23 29.11.200523 AIML AIML files consist of simple stimulus-response modules called categories. Each contains a, or “stimulus,” and a, or “response.” AIML software stores the stimulus-response categories in a tree managed by an object called the Graphmaster. When a bot client inputs text as a stimulus, the Graphmaster searches the categories for a matching, along with any associated context, and then outputs the associated as a response.

24 29.11.200524 AIML These categories can be structured to produce more complex humanlike responses with the use of a very few markup tags. AIML bots make extensive use of the multi-purpose recursive tag, as well as two AIML context tags, and. Conditional branching in AIML is implemented with the tag. AIML implements the ELIZA personal pronoun swapping method with the tag. Bot personalities are created and shaped through a cyclical process of supervised learning called Targeting. Targeting is a cycle incorporating client, bot, and botmaster, wherein client inputs that find no complete match among the categories are logged by the bot and delivered as Targets the botmaster, who then creates suitable responses, starting with the most common queries. The Targeting cycle produces a progressively more refined bot personality. The art of AIML writing is most apparent in creating default categories, which provide noncommittal replies to a wide range of inputs.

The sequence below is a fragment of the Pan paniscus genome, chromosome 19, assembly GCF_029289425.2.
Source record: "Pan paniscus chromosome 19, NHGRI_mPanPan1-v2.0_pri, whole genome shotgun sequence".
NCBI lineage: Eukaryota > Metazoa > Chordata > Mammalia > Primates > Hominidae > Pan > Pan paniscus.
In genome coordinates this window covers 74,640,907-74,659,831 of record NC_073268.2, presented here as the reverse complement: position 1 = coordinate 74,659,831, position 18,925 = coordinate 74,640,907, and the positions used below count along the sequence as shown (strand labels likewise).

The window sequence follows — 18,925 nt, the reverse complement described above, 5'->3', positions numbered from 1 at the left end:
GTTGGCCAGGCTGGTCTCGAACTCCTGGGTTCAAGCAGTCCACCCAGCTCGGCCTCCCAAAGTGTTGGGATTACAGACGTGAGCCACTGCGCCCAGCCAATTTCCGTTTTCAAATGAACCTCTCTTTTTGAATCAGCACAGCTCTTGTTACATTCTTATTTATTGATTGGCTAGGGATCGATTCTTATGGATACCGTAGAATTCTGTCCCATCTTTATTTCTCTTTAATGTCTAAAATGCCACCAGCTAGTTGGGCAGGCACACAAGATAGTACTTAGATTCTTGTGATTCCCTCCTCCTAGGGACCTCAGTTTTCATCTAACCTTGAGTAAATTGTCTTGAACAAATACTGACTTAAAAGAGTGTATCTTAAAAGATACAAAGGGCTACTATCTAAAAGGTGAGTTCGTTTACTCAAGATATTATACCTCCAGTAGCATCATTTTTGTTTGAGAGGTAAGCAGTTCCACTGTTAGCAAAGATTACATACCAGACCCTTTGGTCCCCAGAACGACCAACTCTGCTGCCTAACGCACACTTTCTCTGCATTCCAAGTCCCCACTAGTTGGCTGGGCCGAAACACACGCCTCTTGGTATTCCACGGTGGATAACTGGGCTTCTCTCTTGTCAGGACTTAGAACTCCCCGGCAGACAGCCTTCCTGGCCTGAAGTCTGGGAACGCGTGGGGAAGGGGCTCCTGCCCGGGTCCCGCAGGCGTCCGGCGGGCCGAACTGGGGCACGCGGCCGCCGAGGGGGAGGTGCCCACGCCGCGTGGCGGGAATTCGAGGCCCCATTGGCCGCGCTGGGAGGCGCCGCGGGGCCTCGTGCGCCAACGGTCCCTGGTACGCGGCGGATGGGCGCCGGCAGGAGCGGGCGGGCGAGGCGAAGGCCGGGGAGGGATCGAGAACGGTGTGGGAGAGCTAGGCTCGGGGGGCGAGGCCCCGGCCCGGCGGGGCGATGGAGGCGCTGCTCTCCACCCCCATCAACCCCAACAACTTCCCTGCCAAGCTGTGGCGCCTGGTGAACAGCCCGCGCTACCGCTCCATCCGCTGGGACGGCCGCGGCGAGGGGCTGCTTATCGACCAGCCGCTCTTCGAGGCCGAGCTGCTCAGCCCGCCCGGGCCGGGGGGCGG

25 29.11.200525 Categories In its simplest form, the template consists of only plain, unmarked text. More generally, AIML tags transform the reply into a mini computer program which can save data, activate other programs, give conditional responses, and recursively call the pattern matcher to insert the responses from other categories. AIML currently supports two ways to interface other languages and systems. The tag executes any program accessible as an operating system shell command, and inserts the results in the reply. Similarly, the tag allows arbitrary scripting inside the templates. The optional context portion of the category consists of two variants, called and. The tag appears inside the category, and its pattern must match the robot’s last utterance. Remembering one last utterance is important if the robot asks a question. The tag appears outside the category, and collects a group of categories together. The topic may be set inside any template.